Recently, several reports have appeared describing improvement of radiation-induced fibrosis, soft-tissue necrosis, and other injury with the use of pentoxifylline and interferon-gamma-1b (Actimmune). A group of investigators from the University of Ulm has reported that interferon-gamma inhibits collagen production in dermal fibroblasts, which has been found to be increased in cutaneous radiation fibrosis and, therefore, may be useful in its treatment.[45,46] They found objective improvement of radiation fibrosis and healing of radiation ulcers and fistulae with the use of lowdose interferon-gamma in a group of eight patients[46] and in another group of five patients,[45] two of whom had cutaneous fibrosis following treatment for breast cancer. The investigators used a regimen of 100-mg interferon-gamma-1b injected subcutaneously three times a week for 6 months, then once a week for another 6 months.[45]

Pentoxifylline is a methylxanthine derivative that lowers blood viscosity, improves erythrocyte flexibility, and increases oxygen tension levels. Futran et al[47] reported on a series of 26 patients with late radiation injury (soft-tissue necrosis, fibrosis, and mucosal pain) who had been treated with oral pentoxifylline. Soft-tissue necrosis resolved completely in 75% of the patients, fibrosis improved in 67%, and mucosal pain resolved in all patients. Patients with soft-tissue necrosis who did not benefit from penytoxifylline therapy progressed to osteoradionecrosis. Delanian and colleagues[48] used a combination of penytoxifylline at 800 mg/d and vitamin E (tocopherol) at 1,000 IU/d in patients with radiation-induced fibrosis following treatment for head and neck and breast cancers. Treatment was continued for at least 6 months, and continuous clinical regression of all late effects was noted in all areas studied.

Delanian and Lefaix[38] also reported a case of a patient previously treated for breast cancer with osteoradionecrosis of the sternum and overlying soft-tissue necrosis, extensive fibrosis of the breast, brachial plexopathy, and lymphedema. The patient was treated with antibiotics, methylprednisolone, penytoxifylline, and tocopherol. After about 3 months, the oral bisphosphonate clodronate (investigational in the United States) was added to the regimen. Over approximately 3 years, the patient showed gradual healing of the necrosis, closure of a fistulous track, restoration of the bone defect in the sternum, and resolution of the fibrosis. The brachial plexopathy did not improve.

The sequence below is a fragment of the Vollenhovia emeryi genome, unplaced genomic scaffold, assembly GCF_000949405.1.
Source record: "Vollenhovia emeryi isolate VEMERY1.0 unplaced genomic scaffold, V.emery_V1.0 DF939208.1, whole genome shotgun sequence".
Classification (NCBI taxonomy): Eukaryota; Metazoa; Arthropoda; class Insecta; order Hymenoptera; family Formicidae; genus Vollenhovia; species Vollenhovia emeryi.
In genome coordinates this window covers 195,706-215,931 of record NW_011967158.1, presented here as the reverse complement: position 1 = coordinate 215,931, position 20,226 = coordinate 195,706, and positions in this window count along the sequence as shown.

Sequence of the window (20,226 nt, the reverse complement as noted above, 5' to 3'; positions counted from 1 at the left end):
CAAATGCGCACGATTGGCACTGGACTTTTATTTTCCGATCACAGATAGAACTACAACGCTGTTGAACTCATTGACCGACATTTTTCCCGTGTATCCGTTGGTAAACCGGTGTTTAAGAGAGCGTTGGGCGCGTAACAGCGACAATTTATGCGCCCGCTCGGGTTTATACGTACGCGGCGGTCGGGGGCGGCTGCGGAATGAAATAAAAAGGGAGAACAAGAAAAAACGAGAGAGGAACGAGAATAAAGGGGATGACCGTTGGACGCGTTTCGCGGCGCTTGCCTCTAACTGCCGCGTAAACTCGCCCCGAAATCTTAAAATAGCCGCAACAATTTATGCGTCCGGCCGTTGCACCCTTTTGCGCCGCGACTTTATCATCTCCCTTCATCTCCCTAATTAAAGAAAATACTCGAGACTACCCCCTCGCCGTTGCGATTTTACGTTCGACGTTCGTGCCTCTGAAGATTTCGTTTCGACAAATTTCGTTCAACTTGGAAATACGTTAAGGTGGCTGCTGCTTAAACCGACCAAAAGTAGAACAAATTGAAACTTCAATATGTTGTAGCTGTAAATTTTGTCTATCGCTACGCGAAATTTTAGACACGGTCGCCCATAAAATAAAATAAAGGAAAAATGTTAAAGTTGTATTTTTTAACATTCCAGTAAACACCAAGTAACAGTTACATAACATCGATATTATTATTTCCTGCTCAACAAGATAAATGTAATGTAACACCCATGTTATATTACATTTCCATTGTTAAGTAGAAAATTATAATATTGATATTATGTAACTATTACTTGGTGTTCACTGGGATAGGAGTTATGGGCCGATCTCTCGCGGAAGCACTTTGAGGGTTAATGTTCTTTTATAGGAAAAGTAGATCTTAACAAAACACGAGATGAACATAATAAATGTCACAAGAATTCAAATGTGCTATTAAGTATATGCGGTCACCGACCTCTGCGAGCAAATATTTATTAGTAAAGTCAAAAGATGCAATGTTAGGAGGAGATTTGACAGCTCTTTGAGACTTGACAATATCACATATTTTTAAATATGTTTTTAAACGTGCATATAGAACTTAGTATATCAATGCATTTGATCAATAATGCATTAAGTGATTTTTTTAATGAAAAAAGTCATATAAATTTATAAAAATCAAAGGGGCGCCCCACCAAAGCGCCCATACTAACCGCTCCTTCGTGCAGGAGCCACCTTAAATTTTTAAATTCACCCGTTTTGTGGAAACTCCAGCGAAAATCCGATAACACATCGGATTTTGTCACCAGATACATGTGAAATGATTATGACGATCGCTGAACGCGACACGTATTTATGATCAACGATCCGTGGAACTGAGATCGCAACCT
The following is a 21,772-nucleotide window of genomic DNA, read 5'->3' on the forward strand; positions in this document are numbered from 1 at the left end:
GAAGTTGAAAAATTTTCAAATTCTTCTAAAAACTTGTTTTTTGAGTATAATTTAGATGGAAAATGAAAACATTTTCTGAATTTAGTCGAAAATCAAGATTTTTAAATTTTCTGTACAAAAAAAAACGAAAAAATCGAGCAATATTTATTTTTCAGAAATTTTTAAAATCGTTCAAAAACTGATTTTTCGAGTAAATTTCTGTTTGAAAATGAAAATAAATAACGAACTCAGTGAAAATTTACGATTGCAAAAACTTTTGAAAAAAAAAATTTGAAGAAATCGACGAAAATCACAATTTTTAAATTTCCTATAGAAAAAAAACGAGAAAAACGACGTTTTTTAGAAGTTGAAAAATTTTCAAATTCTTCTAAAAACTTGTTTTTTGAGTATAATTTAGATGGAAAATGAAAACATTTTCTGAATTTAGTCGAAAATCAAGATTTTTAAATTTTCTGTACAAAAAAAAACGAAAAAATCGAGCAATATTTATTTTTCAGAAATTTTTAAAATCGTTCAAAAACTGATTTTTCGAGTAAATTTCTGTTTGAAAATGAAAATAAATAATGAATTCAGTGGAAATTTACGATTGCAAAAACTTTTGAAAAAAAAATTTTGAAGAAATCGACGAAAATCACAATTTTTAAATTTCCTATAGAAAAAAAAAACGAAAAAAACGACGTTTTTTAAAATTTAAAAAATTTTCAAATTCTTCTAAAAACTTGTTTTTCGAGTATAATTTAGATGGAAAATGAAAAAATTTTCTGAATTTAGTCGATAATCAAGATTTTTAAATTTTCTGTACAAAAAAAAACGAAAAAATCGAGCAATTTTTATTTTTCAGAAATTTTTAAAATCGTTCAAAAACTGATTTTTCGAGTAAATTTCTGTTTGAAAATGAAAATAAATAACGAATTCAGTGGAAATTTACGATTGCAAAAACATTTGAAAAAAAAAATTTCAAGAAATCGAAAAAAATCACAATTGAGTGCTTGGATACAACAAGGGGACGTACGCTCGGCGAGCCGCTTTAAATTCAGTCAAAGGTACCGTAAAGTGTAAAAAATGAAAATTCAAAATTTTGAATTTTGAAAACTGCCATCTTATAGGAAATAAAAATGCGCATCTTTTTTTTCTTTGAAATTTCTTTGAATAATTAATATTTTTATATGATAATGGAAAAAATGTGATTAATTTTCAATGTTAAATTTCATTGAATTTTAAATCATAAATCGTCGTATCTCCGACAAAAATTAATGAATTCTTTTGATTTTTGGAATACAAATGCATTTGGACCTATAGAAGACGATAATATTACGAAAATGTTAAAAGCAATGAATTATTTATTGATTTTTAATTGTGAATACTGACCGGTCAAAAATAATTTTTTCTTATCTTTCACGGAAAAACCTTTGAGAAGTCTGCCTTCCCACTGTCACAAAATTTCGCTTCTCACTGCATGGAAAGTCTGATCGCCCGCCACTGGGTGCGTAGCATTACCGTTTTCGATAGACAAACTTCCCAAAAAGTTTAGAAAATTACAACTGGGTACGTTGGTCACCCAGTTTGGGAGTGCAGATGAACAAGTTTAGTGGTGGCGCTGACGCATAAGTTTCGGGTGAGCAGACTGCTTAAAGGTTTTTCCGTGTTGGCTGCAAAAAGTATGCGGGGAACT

Pentoxifylline and tocopherol are generally well tolerated and should be considered for patients with late radiation soft-tissue and possibly bone injury in the absence of other standard means of medical management. Further studies of both pentoxifylline and interferon-gamma therapy appear to be warranted.

Influences on Cosmesis

A more common consequence of surgery and radiation-induced changes in the breast is the effect on cosmesis. The rationale for using breast-conserving therapy is not just to preserve breast tissue, but to preserve a cosmetically acceptable breast. A good cosmetic result is an important end point for both the physician and the patient when using a breast-conserving approach for the treatment of early-stage breast cancer. Many studies have analyzed the cosmetic outcome of breast-conserving therapy using both qualitative and quantitative measures.

In general, physicians have rated cosmesis as either excellent or good in 55% to 94% of patients, with a median follow-up of ≥ 3 years.[49-52] Qualitative analysis is often performed by a panel of observers who objectively evaluate predetermined cosmetic criteria based on a standardized scale. When such analyses are compared to similar data obtained from patient self-assessment questionnaires, many studies indicate low levels of concordance between the patients' and observers' ratings. Interestingly, patients often score the long-term result of their treated breast more favorably than do the panel observers, underscoring the inherent subjective bias and interobserver variability common in these types of evaluations.[50,53]